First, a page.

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Old 10-08-2016, 06:12   #76
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Re: Portable Generator on Boat

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Originally Posted by sstuller View Post
Maybe I sail in a different world but in tidal waters boats don't lie to the wind. They lie to the current. If the generator is at the stern and you have wind against current it will blow the exhaust back into the boat. You better have a CO detector. Thanks
I think anyone who has a powered vessel of any sort with a cabin that doesn't have a CO detector is crazy. We have one and we have a diesel.
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Old 10-08-2016, 07:58   #77
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Re: Portable Generator on Boat

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Originally Posted by sstuller View Post
Maybe I sail in a different world but in tidal waters boats don't lie to the wind. They lie to the current. If the generator is at the stern and you have wind against current it will blow the exhaust back into the boat. You better have a CO detector. Thanks
No not different world...just in an excessive worry world in my opinion.

I've lived aboard on my mooring here in the Morro Bay tidal estuary now going on 4yrs and we use our Honda 2000 daily to make hot water. Wind and current are always holding the boat at weird angles and you know how many times one of my 3 CO detectors (aft cabin, lower salon and forward cabin) has beeped on the boat from my Honda generator running up on the bow? Zero...zip...Nada. Then I guess you could also count the 4yrs of cruising Mexico and using the Honda daily there as well. Nor have I ever smelled exhaust down below.

Now do you need to pay attention and use your brain when using a Honda 2000 up on deck? Sure, and the "use your brain part", might rule out some folks (hey lets just be honest here). But for folks that have spent any time in cruiser anchorages around the world, a Honda with a sunbrella cover up on deck is just about as common as a gas powered outboard engine.

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Originally Posted by Group9 View Post
I think anyone who has a powered vessel of any sort with a cabin that doesn't have a CO detector is crazy. We have one and we have a diesel.
Bingo....
To me it's common sense like having a propane sniffer alarm under your propane oven. It's so cheap and easy, why not take the precaution.
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Old 10-08-2016, 09:05   #78
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Re: Portable Generator on Boat

The household CO detectors only go off at a pretty high percentage, which I guess is where they should cause nothing is worse than the boy crying wolf.
However as part of my job every aircraft I certify as part of the test flight I have to monitor CO levels. I use a mini-SA portable gas detector.
So I carried this thing on my boat as I was curious and no matter where I put the Honda's (I did not try the bow as I had hatches open) I got detectable levels of CO.
CO is cumulative, that is it builds up in your blood over time, and levels that won't kill you or give you headaches or make you nauseous, will still affect your health long term. Wasn't bad with my Son helping, but a Honda is more than my wife can handle and I can't get one out of the Lazarette and into the dinghy by myself.
However putting them in the dinghy did four things, first no detectable CO, secondly that is the best place for the dinghy fuel tank that I was using as an extended run tank anyway, thirdly it made it so that they could not be heard inside the boat at all, it was like being plugged into shore power, and last if God forbid some how or another there was a fire, just loose the painter and let the dink go or fight it with a fire extinguisher, but likely the big boat would incur no damage.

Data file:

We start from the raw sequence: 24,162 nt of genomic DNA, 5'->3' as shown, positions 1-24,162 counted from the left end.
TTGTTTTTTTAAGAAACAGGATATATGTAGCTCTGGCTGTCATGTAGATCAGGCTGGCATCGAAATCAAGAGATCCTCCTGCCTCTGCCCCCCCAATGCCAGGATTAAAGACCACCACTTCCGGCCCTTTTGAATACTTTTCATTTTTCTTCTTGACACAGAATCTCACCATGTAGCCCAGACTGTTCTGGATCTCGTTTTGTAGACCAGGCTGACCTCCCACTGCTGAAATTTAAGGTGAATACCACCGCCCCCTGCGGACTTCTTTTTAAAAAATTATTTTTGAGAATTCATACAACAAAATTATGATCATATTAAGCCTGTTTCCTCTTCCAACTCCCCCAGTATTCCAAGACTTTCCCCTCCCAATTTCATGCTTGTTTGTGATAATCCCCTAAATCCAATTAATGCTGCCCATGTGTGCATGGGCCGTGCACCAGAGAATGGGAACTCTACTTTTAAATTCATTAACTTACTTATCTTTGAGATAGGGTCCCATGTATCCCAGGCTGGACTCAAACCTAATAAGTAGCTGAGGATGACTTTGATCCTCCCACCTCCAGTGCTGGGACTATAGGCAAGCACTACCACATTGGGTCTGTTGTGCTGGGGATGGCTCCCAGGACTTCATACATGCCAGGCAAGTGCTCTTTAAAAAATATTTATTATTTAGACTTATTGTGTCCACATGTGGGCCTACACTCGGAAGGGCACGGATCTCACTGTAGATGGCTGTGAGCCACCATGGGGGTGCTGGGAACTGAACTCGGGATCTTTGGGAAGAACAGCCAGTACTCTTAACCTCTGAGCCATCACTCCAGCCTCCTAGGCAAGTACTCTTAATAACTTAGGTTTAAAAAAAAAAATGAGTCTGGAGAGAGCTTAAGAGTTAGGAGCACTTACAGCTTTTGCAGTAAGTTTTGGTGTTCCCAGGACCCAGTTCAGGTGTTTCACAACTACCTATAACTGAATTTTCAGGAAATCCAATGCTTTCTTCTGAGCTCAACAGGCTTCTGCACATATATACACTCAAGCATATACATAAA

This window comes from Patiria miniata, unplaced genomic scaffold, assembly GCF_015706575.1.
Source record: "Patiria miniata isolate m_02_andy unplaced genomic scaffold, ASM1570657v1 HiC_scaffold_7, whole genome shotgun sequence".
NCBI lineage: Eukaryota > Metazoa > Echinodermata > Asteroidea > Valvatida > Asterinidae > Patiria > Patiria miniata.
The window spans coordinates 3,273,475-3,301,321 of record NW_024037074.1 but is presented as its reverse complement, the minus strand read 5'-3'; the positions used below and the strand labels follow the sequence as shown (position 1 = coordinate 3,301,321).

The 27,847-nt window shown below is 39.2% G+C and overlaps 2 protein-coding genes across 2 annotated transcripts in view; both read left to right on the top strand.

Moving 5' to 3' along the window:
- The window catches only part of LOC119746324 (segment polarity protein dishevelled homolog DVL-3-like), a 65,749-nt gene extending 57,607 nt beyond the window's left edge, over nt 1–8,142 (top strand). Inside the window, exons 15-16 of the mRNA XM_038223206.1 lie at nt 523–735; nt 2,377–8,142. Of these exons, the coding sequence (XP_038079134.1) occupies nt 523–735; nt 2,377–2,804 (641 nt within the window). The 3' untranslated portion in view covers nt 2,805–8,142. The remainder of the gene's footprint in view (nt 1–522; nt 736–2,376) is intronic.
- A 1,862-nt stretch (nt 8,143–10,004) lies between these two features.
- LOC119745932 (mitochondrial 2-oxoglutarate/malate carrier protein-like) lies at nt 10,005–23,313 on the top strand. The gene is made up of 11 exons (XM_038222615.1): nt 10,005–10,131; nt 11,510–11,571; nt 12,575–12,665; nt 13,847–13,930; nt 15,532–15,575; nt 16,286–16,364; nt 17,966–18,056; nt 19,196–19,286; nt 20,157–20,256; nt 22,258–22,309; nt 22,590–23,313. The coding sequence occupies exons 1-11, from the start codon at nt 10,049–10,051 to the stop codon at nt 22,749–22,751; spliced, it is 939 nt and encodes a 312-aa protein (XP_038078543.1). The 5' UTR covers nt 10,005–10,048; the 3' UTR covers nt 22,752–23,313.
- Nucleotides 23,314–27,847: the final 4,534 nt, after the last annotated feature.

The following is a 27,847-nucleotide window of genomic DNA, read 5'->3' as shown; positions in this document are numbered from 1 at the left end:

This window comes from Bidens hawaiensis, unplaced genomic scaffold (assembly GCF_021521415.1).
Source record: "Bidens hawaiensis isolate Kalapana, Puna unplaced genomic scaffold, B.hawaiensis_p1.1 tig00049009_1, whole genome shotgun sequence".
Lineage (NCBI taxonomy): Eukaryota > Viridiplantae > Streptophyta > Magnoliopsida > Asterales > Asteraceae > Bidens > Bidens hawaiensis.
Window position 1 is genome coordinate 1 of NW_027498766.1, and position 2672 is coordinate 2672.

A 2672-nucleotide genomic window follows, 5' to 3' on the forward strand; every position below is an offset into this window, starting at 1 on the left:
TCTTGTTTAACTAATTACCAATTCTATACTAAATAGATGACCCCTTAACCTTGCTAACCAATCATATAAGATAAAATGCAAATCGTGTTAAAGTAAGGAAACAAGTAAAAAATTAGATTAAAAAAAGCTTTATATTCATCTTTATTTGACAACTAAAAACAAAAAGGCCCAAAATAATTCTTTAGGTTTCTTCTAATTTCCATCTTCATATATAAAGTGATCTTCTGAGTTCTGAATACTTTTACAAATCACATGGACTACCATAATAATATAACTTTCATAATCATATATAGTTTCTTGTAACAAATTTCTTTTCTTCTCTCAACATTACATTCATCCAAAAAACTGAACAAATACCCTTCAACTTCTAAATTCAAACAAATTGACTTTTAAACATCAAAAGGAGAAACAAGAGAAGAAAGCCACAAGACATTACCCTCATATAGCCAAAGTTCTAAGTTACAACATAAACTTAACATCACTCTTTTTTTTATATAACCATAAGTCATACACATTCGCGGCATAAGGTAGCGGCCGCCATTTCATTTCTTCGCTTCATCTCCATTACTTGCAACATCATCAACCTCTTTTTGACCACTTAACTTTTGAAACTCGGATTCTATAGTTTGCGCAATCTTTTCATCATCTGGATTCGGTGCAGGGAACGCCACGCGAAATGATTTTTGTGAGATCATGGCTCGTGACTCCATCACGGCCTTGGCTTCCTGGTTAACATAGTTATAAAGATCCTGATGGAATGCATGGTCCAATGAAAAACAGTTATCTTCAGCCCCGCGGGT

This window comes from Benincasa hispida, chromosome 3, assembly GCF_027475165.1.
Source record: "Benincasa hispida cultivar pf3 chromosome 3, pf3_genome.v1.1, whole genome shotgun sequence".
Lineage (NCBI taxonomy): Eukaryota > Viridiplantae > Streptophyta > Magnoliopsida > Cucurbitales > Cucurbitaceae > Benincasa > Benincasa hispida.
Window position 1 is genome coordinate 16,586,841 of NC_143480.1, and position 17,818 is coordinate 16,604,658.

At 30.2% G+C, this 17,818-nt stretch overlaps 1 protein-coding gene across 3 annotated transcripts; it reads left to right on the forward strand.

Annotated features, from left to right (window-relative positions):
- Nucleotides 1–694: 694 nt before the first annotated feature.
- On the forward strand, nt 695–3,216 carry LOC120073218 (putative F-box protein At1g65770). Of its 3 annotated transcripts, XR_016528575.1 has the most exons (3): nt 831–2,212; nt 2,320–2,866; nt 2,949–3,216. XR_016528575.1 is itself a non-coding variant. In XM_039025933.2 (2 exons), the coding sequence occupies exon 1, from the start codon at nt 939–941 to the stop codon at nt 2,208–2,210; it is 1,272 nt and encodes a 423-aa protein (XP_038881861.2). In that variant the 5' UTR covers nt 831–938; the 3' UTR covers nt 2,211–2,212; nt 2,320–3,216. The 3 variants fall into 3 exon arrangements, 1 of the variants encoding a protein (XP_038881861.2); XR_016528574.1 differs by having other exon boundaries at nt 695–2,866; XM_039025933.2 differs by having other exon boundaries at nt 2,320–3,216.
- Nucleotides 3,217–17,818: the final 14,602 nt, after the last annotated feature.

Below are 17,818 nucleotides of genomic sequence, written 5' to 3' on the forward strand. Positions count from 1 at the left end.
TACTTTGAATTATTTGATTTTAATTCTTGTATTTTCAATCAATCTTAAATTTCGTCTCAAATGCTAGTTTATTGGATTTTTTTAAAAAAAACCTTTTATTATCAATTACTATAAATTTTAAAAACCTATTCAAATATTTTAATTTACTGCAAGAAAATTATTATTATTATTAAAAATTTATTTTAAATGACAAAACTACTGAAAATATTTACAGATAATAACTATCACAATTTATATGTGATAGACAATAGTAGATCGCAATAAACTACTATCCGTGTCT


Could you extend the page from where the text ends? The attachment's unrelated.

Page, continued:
Having been severely burned before by hydraulic fluid and almost burned alive, fire scares me more than just about anything, it was the worst pain I have ever felt.


But hauling the things in and out of the Lazarette and knowing there is gasoline in them was a real pain.
However I do concede that for many they are the best solution for AC power, and your just not going to get 1600 W any cheaper than you can with one, and at least the Honda seems to be very reliable and very easy to service.
I am also one that believes that if you don't have a source of power to fully charge your bank pretty frequently, it will shorten it's life, LifePO being I guess the exception, I guess a LifePo boat can truly be a pure Solar powered boat.
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Old 22-09-2016, 12:18   #79
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Re: Portable Generator on Boat

Here is how to prep the generator for marine use.

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Old 25-09-2016, 05:35   #80
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Re: Portable Generator on Boat

I was looking at the Hondas online and saw that the make one that has a 30 amp recptical. There would be some obvious advantages to this. My question is,are 30 amp 110 volt receptical always the same prong layout?
I ask this because then I can use my shore power cable.
Also, and excuse my ignorance if I run a wire from the ground on the gen set to the negative on the start battery is it grounded.
Before any one asks the genny is not in the engine room. Just close by
Thank you
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Old 25-09-2016, 06:45   #81
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Re: Portable Generator on Boat

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Originally Posted by admiralslater View Post
I was looking at the Hondas online and saw that the make one that has a 30 amp recptical. There would be some obvious advantages to this. My question is,are 30 amp 110 volt receptical always the same prong layout?
I ask this because then I can use my shore power cable.
Also, and excuse my ignorance if I run a wire from the ground on the gen set to the negative on the start battery is it grounded.
Before any one asks the genny is not in the engine room. Just close by